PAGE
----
Read more about how GC logs can help with monitoring – and by extension, tuning – from our post on Understanding Java Garbage Collection logging: What are GC logs and how to analyze them and check out what are the best practices you should follow to get the most out of your Java logs.
Monitoring JVM threads is just as important to ensure optimum app performance. Threads are how your app does the work. Threads are to JVM what processes are for operating systems, and just like when you have too many processes running, too many active threads can cause spikes in CPU utilization, causing application – and even server – slowdown. At the same time, a higher number of active threads leads to context switching among the CPUs, which will require even more resources from your processor.
Too many active threads can also indicate a poorly responding – or non-responsive backend. The obvious solution is to limit the number of threads. However, if you expect to receive many concurrent requests, you’ll need to create more threads or change your architecture to use non-blocking approach, to keep the response time as low as possible.
Free Open Source Java Monitoring Tools You Should Know
Now that you know what to watch for when it comes to monitoring your Java app, you just have to choose the monitoring tool that fits your needs. Here are the type of JVM monitoring tools you should consider using for your monitoring strategy:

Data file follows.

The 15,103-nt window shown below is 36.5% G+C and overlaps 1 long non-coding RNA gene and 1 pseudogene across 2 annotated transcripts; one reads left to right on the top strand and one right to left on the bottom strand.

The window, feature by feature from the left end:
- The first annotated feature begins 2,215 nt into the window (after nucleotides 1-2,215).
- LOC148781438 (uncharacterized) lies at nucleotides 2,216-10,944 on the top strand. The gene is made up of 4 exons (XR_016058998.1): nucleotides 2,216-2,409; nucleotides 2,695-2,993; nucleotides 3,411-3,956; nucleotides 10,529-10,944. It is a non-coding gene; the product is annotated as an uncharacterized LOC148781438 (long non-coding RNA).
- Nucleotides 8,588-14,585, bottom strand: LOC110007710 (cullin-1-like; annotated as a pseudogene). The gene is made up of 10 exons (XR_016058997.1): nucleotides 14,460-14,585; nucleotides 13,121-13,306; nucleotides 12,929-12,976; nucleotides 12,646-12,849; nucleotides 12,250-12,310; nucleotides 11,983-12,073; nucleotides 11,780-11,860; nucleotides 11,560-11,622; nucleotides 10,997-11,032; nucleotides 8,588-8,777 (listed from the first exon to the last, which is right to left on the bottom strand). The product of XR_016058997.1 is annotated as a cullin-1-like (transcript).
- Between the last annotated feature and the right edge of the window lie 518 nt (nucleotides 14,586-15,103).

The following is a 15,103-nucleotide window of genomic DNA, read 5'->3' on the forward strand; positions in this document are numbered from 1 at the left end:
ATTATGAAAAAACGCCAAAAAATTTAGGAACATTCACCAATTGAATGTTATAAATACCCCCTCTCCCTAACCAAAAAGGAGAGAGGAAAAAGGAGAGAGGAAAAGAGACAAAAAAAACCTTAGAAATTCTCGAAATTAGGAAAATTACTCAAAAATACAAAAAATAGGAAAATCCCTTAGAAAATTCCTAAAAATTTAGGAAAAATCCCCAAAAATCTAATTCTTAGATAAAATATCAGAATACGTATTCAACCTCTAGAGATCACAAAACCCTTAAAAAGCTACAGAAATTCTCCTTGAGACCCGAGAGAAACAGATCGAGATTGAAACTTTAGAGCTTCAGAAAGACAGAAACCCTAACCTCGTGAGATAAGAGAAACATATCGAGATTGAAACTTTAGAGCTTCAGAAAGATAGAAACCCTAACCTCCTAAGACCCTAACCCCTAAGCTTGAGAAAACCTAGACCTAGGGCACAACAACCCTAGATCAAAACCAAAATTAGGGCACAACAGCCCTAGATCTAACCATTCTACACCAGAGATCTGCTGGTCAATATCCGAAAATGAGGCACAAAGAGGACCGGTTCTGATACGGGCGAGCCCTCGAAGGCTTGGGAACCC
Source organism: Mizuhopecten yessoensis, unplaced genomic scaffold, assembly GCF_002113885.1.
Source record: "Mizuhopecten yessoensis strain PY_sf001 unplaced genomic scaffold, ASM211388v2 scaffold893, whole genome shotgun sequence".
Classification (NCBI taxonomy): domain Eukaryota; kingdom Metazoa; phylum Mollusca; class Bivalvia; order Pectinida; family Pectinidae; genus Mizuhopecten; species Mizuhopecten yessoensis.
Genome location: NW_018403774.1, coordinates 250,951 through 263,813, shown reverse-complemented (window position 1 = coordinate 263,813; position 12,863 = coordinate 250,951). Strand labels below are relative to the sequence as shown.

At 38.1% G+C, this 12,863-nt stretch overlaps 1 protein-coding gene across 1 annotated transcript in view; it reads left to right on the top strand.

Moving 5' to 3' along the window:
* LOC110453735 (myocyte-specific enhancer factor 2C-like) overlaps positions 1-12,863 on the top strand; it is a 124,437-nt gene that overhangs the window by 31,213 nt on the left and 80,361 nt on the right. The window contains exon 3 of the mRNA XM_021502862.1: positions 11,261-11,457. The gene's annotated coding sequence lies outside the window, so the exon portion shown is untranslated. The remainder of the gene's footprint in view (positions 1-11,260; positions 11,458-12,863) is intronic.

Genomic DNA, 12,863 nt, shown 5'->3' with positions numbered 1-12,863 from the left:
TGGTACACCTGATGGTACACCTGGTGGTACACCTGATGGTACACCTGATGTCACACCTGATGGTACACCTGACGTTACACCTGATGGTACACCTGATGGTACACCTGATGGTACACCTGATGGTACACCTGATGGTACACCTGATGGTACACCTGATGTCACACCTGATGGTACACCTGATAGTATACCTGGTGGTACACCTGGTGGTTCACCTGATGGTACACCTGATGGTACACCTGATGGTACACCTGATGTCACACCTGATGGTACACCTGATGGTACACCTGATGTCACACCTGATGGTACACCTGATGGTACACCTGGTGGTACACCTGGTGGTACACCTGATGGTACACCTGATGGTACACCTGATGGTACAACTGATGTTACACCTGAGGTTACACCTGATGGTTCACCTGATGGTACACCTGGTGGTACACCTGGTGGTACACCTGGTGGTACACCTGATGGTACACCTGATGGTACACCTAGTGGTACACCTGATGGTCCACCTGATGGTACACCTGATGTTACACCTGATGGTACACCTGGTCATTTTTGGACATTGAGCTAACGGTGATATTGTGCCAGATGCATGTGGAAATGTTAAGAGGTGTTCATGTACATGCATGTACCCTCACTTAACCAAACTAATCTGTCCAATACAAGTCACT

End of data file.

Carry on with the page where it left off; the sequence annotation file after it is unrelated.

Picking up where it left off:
1. Standard Java Profilers
Standard Java Profilers gives you visibility into all the JVM details (memory, CPU, threads, garbage collection) and browse heap dumps for fine-grained memory analysis. They track all method calls and memory usage allowing developers to dive into the call structure to quickly point down the areas that require most CPU and memory space.
With standard Java profilers, you can track down memory leaks as they allow you to run GC manually. You can then analyze memory usage and easily detect the objects that caused the memory failure. On the other hand, for this high level of detail, profilers use significant resources leading to application slowdown. Not to mention, they need to be connected with the monitored JVM, which can tamper usage to development environments.
Among the most popular tools, we could name Java VisualVM, Oracle Java Mission Control, and NetBeans Profiler.
2. Lightweight Java Transaction Profilers